Peace has a price, as Oliver Napier knew well after yet another gun attack or surveying his burnt out farm. Those sacrifices, though, confirmed to him and his wife, Briege, that they were on the right track.
A middle-class Catholic solicitor, he joined the Ulster Liberal Party and New Ulster Movement before co-founding Alliance in 1970. He was initially its co- leader, alongside Bob Cooper, before becoming the sole leader in 1973. In the same year, he was elected to the new Assembly for East Belfast.
Napier maintained his commitment to moderation, non-violence and power- sharing throughout the darkest days of the Troubles.
The Sunningdale Agreement proved that a solution based on those principles could be achieved. Napier briefly served as Legal Minister in the 1974 Executive, which foundered in the Ulster Workers’ Council strike, led by Ian Paisley. To save the administration, he proposed a compromise over the Council of Ireland but John Hume was opposed.
Hume and Paisley would be credited with much later political breakthroughs, and with hindsight may have chosen differently. Napier, though, kept a shared government on the negotiating table.
His elected career in East Belfast continued in the Constitutional Convention (1975-1977) and in the Northern Ireland Assembly (1982-1986). In 1979, he came within 928 votes of winning its parliamentary seat. He tried again in 1983 and 1986.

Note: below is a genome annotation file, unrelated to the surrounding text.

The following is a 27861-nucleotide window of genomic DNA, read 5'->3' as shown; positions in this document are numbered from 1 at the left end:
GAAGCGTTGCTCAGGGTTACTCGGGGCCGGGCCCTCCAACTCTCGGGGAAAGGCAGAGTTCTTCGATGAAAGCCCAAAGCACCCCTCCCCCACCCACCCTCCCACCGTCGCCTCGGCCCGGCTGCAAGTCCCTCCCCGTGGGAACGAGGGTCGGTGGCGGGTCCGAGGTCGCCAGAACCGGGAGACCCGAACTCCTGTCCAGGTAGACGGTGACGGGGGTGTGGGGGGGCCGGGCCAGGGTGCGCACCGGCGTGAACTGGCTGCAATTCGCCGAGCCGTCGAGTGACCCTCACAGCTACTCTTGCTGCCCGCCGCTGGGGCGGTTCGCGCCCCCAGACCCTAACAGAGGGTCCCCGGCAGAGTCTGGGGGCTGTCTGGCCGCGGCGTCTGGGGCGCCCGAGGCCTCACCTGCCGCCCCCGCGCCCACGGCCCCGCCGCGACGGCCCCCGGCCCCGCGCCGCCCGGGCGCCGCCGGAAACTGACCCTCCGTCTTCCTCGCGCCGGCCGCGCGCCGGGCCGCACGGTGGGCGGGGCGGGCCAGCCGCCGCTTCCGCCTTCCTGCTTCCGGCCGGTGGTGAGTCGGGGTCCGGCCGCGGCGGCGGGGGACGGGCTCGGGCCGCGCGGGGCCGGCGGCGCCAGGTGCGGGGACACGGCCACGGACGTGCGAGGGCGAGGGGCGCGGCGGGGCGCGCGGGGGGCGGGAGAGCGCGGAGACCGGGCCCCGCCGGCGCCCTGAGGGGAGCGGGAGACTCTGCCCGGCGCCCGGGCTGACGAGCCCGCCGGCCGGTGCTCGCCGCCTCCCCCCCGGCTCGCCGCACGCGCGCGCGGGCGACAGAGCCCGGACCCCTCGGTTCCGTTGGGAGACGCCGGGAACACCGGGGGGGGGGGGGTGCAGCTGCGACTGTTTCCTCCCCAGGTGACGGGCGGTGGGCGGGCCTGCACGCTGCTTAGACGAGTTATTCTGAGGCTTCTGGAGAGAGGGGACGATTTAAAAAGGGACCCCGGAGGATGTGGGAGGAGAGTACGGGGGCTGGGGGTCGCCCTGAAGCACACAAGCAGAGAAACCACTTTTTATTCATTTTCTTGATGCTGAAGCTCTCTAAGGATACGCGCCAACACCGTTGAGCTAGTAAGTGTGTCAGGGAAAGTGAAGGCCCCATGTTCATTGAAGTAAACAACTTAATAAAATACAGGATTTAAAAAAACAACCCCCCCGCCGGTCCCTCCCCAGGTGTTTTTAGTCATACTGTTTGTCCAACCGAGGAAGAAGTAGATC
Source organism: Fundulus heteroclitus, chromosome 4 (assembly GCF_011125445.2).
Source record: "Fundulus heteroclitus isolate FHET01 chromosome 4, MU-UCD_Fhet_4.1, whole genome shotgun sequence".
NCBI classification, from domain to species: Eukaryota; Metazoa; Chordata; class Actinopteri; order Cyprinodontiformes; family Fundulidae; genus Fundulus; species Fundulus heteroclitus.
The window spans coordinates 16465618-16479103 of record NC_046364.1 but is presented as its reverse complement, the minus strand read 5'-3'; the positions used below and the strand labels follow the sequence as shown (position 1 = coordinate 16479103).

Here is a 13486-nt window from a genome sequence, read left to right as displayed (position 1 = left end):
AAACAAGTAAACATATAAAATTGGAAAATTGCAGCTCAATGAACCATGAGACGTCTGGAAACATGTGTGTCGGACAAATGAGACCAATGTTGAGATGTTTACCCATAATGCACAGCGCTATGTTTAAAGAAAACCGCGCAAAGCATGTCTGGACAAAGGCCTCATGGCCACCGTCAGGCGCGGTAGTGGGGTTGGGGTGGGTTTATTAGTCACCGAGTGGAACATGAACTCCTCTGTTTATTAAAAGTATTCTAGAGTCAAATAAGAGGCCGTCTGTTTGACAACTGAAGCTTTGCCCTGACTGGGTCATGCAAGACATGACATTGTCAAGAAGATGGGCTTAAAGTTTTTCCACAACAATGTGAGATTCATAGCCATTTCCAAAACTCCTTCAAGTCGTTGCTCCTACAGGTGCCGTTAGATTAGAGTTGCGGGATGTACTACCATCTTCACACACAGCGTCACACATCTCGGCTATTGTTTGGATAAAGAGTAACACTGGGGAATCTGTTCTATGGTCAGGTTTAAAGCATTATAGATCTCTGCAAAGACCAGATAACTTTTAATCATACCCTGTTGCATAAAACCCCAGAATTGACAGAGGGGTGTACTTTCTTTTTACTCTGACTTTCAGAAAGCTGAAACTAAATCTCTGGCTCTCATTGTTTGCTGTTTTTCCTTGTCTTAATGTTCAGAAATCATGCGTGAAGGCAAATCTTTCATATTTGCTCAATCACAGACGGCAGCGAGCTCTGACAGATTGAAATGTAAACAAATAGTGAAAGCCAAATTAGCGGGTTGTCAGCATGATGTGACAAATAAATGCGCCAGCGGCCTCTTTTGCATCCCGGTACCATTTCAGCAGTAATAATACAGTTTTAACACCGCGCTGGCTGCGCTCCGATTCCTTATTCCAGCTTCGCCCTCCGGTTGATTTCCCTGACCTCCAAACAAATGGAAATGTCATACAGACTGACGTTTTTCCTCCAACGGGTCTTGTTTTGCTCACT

Napier also represented the Victoria area on Belfast City Council (1977-1989) and contested the European poll in 1979. His political career moved to North Down, as a Northern Ireland Forum member (1996- 1998) and candidate in the 1995 by- election and 1997 general election.
A knighthood rewarded his work after stepping down from the party leadership and he lived to see three ambitions fulfilled. Firstly, the Good Friday Agreement re-established power-sharing and devolution. Alliance then re-entered government in 2010. Finally, he was thrilled to see Naomi Long win East Belfast and close that circle 31 years on.
His motivation was drawn from an unwavering commitment to politics and a firm Christian faith. The latter gave him a burden for the least in society and to see people reconciled.
A wry and jovial man, he could also be shrewd and ruthless. The Old Firm was “naked sectarian hatred, fantastic,” he joked after his first match, later in life. When the blackened farm went up for sale, he advertised the locals to whom it should not be sold, daring the suspects to sue him. Responding forensically to a Minister’s speech on internment, he finished each point with “what bloody arrogance.”
It is to his credit and Northern Ireland’s benefit that he foresaw an answer to violence and kept that resolve. Tributes from his party colleagues were echoed across the political spectrum.
Sir Oliver is survived by his wife, three sons and five daughters, and was predeceased by a son who died in infancy.